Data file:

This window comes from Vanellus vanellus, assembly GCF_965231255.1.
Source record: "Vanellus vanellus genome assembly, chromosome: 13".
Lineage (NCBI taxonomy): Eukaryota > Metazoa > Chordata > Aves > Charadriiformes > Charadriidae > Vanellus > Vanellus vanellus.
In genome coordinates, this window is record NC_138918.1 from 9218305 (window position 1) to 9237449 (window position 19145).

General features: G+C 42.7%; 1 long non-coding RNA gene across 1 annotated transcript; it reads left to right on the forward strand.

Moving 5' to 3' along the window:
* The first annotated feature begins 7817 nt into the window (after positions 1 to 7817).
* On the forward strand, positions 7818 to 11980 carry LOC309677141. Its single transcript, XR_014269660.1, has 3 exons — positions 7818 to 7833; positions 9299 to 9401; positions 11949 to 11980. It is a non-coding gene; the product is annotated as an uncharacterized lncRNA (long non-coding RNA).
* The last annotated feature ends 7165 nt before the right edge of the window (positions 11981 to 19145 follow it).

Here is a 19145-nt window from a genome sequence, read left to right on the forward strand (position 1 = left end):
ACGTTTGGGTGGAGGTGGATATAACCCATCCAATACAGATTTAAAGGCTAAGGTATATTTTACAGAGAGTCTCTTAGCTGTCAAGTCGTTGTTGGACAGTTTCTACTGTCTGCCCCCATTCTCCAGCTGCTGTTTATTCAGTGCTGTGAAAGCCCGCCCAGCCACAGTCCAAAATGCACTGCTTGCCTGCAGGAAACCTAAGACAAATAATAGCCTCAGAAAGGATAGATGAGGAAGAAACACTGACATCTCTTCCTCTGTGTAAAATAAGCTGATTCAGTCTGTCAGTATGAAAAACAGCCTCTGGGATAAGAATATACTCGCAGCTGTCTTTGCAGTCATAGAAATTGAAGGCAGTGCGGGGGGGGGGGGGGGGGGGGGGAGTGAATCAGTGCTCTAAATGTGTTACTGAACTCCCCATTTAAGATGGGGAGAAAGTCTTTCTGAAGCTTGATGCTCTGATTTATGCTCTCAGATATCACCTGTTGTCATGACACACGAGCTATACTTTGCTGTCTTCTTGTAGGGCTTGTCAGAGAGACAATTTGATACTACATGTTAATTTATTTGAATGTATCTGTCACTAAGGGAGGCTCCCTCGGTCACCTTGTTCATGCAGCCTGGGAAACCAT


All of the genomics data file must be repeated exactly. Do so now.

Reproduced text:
This window comes from Vanellus vanellus, assembly GCF_965231255.1.
Source record: "Vanellus vanellus genome assembly, chromosome: 13".
Lineage (NCBI taxonomy): Eukaryota > Metazoa > Chordata > Aves > Charadriiformes > Charadriidae > Vanellus > Vanellus vanellus.
In genome coordinates, this window is record NC_138918.1 from 9218305 (window position 1) to 9237449 (window position 19145).

General features: G+C 42.7%; 1 long non-coding RNA gene across 1 annotated transcript; it reads left to right on the forward strand.

Moving 5' to 3' along the window:
* The first annotated feature begins 7817 nt into the window (after positions 1 to 7817).
* On the forward strand, positions 7818 to 11980 carry LOC309677141. Its single transcript, XR_014269660.1, has 3 exons — positions 7818 to 7833; positions 9299 to 9401; positions 11949 to 11980. It is a non-coding gene; the product is annotated as an uncharacterized lncRNA (long non-coding RNA).
* The last annotated feature ends 7165 nt before the right edge of the window (positions 11981 to 19145 follow it).

Here is a 19145-nt window from a genome sequence, read left to right on the forward strand (position 1 = left end):
ACGTTTGGGTGGAGGTGGATATAACCCATCCAATACAGATTTAAAGGCTAAGGTATATTTTACAGAGAGTCTCTTAGCTGTCAAGTCGTTGTTGGACAGTTTCTACTGTCTGCCCCCATTCTCCAGCTGCTGTTTATTCAGTGCTGTGAAAGCCCGCCCAGCCACAGTCCAAAATGCACTGCTTGCCTGCAGGAAACCTAAGACAAATAATAGCCTCAGAAAGGATAGATGAGGAAGAAACACTGACATCTCTTCCTCTGTGTAAAATAAGCTGATTCAGTCTGTCAGTATGAAAAACAGCCTCTGGGATAAGAATATACTCGCAGCTGTCTTTGCAGTCATAGAAATTGAAGGCAGTGCGGGGGGGGGGGGGGGGGGGGGGAGTGAATCAGTGCTCTAAATGTGTTACTGAACTCCCCATTTAAGATGGGGAGAAAGTCTTTCTGAAGCTTGATGCTCTGATTTATGCTCTCAGATATCACCTGTTGTCATGACACACGAGCTATACTTTGCTGTCTTCTTGTAGGGCTTGTCAGAGAGACAATTTGATACTACATGTTAATTTATTTGAATGTATCTGTCACTAAGGGAGGCTCCCTCGGTCACCTTGTTCATGCAGCCTGGGAAACCAT